Limestone Month was created in 2007 to celebrate the rich heritage of limestone in Lawrence and Monroe Counties.
All throughout June, you’re invited to take part in tours through limestone quarries and architecturally-notable places, witness the craft of limestone carving at workshops, browse extensive collections at exhibitions, and join in on many other festivities.
Be sure to check the calendar for information on Limestone Month events throughout June, and subscribe to Visit Bloomington’s e-newletter for more information about events and things to do in Monroe County.
Celebrating Indiana's Limestone History
Limestone is more than just a type of rock — it’s the foundation for Monroe and Lawrence County’s legacies as builders of American history.
Monroe County is home to a 35-mile long, 10-mile wide corridor of Salem Limestone, formed long ago by an ancient inland sea. The thick, high-quality stone from our county was dubbed the “nation’s building stone,” and has been used to build 27 US state capitols, the Pentagon, the Lincoln Memorial, the Empire State Building, and countless other iconic structures.
The limestone industry in Southern Indiana helped propel this incredible natural resource to national stardom. After the first commercial limestone quarry was opened by Richard Gilbert in 1827, limestone began to rise in popularity, exacerbated by railroad transport and the need for quality building materials to replace wooden structures.
Demand for limestone in the late 19th and early 20th centuries attracted immigrants from all over Europe to venture to Bloomington and Bedford for work, cutting in quarries and carving art out of the fine-quality stone located in mills throughout Monroe and Lawrence County.
After World War II, demand for limestone dropped in favor of steel and glass architecture. However, the postwar-era saw a renaissance of limestone use on college campuses, with Harvard, Yale, Cornell, Indiana University, and other universities seeking the material for grand stone buildings. Indiana limestone has become even more popular recently, recognized as a timeless and efficient building material throughout the United States.
Although it's known as a building material, Indiana limestone is highly-revered in the art community as well. Artists appreciate the beauty of the stone and the ease of which it can be carved. Our limestone has built a rich historical inheritance that inspires generations of architects, artists, and workers all around the world to create buildings, landmarks, and masterpieces that will last for years to come.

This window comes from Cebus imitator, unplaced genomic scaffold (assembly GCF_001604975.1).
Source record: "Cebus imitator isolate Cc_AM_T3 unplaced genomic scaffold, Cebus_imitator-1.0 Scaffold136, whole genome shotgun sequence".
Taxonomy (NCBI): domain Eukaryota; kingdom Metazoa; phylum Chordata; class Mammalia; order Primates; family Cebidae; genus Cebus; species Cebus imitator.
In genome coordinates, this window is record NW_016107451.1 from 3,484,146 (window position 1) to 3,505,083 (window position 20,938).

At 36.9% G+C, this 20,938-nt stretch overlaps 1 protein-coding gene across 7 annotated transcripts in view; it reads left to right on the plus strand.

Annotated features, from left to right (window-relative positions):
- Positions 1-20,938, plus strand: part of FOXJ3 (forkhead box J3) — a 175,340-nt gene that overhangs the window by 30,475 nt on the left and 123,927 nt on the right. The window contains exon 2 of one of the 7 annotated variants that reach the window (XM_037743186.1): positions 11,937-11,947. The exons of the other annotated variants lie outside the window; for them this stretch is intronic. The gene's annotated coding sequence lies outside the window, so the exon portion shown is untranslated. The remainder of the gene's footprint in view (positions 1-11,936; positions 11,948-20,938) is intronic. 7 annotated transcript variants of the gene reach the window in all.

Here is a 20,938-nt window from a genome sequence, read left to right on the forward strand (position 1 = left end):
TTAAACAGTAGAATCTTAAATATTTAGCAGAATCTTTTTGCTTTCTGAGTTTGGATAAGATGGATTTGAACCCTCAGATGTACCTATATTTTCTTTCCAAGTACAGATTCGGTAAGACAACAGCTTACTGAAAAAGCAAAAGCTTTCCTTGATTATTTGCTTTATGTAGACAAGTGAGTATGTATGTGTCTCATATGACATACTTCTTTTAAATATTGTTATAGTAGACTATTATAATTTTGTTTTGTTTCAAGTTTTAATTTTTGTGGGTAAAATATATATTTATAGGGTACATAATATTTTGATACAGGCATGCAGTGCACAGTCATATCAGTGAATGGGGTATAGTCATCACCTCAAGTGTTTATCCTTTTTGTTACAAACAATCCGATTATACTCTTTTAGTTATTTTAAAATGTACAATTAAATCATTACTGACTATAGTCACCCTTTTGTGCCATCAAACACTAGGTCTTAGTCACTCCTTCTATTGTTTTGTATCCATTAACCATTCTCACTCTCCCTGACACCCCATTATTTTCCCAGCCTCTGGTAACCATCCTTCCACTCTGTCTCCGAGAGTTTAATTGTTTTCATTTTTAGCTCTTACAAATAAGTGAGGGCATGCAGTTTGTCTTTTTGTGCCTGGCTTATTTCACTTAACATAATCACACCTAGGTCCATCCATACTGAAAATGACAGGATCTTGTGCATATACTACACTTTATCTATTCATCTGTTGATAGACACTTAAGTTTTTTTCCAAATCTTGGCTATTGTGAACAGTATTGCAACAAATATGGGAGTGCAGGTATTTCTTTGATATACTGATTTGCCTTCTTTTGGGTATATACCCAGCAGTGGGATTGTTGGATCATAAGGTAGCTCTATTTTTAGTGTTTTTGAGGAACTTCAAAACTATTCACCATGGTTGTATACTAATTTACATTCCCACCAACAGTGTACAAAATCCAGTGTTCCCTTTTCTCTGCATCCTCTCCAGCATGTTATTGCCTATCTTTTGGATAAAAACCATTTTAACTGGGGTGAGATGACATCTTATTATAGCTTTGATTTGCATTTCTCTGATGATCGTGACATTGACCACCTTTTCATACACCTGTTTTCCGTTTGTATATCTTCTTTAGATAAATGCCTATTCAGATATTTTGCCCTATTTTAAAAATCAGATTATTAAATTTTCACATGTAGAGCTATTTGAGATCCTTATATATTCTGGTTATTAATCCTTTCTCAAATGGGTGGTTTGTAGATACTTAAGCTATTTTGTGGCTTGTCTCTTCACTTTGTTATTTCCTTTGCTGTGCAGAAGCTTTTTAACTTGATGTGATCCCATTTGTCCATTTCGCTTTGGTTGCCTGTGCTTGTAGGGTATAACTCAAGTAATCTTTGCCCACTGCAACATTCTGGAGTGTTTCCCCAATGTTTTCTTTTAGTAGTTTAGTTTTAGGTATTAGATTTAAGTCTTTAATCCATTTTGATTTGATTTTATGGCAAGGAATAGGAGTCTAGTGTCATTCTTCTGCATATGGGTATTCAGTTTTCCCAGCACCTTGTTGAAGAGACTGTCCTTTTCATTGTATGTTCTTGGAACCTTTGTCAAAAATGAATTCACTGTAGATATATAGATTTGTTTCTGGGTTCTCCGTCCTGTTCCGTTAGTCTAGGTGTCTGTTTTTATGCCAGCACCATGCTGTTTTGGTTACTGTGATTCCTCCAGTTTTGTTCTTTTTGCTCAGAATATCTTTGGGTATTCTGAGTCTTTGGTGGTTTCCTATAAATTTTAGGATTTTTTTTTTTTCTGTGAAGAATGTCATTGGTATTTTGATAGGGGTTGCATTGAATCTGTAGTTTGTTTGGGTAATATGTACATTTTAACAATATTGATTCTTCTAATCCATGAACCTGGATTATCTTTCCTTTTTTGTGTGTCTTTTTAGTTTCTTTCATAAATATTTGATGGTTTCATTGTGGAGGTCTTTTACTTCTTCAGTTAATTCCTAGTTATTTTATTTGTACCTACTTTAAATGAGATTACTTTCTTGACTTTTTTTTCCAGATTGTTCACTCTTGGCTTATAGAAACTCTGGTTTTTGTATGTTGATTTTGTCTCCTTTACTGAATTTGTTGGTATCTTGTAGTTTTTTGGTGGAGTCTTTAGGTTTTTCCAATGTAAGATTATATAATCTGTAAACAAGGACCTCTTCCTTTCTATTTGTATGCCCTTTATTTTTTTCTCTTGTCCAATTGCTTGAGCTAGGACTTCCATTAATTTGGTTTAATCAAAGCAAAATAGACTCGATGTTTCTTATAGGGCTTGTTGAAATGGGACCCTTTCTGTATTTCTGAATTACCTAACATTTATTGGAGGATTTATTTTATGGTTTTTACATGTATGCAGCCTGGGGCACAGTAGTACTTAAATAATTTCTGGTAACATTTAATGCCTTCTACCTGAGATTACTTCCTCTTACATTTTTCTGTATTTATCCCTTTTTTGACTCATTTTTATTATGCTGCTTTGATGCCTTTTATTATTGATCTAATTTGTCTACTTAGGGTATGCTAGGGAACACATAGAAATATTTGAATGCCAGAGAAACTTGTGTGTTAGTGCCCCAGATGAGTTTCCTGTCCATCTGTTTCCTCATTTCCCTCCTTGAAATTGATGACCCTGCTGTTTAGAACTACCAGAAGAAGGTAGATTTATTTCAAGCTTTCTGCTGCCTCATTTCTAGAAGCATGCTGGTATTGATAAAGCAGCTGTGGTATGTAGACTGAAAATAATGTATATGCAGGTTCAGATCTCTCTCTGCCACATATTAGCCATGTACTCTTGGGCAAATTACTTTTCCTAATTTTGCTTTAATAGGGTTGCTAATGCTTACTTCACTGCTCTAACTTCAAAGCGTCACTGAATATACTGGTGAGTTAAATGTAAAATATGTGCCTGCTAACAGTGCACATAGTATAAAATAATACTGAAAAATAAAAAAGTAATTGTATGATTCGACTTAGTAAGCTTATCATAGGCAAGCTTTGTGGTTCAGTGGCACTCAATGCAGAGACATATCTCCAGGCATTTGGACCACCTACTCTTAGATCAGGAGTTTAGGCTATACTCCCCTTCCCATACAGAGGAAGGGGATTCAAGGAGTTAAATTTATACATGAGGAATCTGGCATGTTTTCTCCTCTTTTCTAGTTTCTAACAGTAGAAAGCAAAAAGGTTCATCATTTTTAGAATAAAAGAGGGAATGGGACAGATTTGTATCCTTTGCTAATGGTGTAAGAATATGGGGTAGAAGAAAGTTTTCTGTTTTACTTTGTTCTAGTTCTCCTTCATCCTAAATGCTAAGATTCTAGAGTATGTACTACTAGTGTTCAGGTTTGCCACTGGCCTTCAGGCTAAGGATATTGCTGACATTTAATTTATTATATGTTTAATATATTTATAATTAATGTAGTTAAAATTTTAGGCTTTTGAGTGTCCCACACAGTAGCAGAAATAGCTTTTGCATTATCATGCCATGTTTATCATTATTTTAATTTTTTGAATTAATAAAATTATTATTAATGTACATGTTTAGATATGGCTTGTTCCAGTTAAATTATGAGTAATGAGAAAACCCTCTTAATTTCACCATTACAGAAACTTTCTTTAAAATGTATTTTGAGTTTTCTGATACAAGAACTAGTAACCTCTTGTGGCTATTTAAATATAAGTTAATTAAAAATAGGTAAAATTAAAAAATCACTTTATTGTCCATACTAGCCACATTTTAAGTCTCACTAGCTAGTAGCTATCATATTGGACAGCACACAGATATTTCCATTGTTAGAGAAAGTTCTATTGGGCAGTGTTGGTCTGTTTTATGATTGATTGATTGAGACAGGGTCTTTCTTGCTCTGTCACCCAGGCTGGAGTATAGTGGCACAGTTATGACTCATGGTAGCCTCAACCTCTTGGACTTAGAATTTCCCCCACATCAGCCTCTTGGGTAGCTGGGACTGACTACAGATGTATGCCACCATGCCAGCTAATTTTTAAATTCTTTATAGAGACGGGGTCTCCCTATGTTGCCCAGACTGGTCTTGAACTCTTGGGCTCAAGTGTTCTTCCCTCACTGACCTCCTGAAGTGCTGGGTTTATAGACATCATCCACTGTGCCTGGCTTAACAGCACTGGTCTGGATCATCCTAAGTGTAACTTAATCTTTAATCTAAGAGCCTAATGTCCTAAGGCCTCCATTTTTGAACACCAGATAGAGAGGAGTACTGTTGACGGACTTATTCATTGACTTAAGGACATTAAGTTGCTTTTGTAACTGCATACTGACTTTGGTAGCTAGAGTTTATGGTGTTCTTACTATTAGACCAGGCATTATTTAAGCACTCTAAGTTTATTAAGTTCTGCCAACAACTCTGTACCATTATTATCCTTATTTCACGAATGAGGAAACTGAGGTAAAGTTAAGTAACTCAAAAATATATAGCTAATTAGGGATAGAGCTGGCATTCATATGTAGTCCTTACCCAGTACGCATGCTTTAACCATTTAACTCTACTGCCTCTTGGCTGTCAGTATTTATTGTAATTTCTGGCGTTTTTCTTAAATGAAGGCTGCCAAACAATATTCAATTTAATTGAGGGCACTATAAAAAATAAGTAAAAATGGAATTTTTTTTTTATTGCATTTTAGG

10 Indiana Limestone Fun Facts
- The Pentagon, Lincoln Memorial, Empire State Building, Tribune Tower, and Grand Central Station are all made of Indiana Limestone.
- Indiana Limestone is also known as Salem Limestone, named after the exposed areas of stone near Salem, Indiana.
- Salem Limestone is nearly chemically pure — it's about 97% calcium carbonate.
- Limestone was designated Indiana’s state stone in 1971.
- Until the late 1800s, quarries were not aware that the limestone belt was one continuous strip of rock. Because of this, each area's limestone had a local name, including Bedford Stone, Bloomington Stone, Ellettsville Stone, Salem Stone, and White River Stone.
- The Salem Limestone corridor, which runs through Monroe and Lawrence Counties, is incredibly deep, reaching 90 feet below the earth’s surface in certain areas.
- Indiana Limestone is comprised of a countless amount of carbonate shell debris from Mississippian-period organisms.
- Limestone erodes more quickly than other types of stone; this has led to Southern Indiana’s characteristically hilly uplands.
- About 15% of the Earth’s crust is comprised of limestone.
- The more groundwater limestone is exposed to, the more “pure” and favorably-colored it becomes. Lower layers of limestone with more water exposure are most ideal for building.
Experience Indiana Limestone Tours & Trails
Frequently Asked Questions About Indiana Limestone
What is Salem Limestone?
Salem Limestone, also known as Indiana Limestone, Bedford Limestone, Bloomington Limestone, and several other names, is an incredibly pure, majority calcium carbonate sedimentary rock. It was created from the accumulation of small-shelled organisms under the shallow inland sea that covered Indiana millions of years ago.What is Salem Limestone?
Where can I find Indiana Limestone in use?
Indiana Limestone is used across the United States! It can be found everywhere from the Pentagon to the Empire State Building to homes around the country. You may be surprised to learn that in New York City alone, there are several examples of Indiana Limestone in use, including Ellis Island, the Metropolitan Museum of Art, and Grand Central Station.Where can I find Indiana Limestone in use?
Is limestone still used today?
Yes! Indiana Limestone is a great building material, and several local businesses & artists continue to use limestone for its ease of workability and appealing look.Is limestone still used today?
Where can I learn more about the Indiana Limestone industry?
Where can I find limestone souvenirs and gifts in Bloomington?
By Hand Gallery in downtown Bloomington has a wonderful assortment of art and gifts crafted from limestone.Where can I find limestone souvenirs and gifts in Bloomington?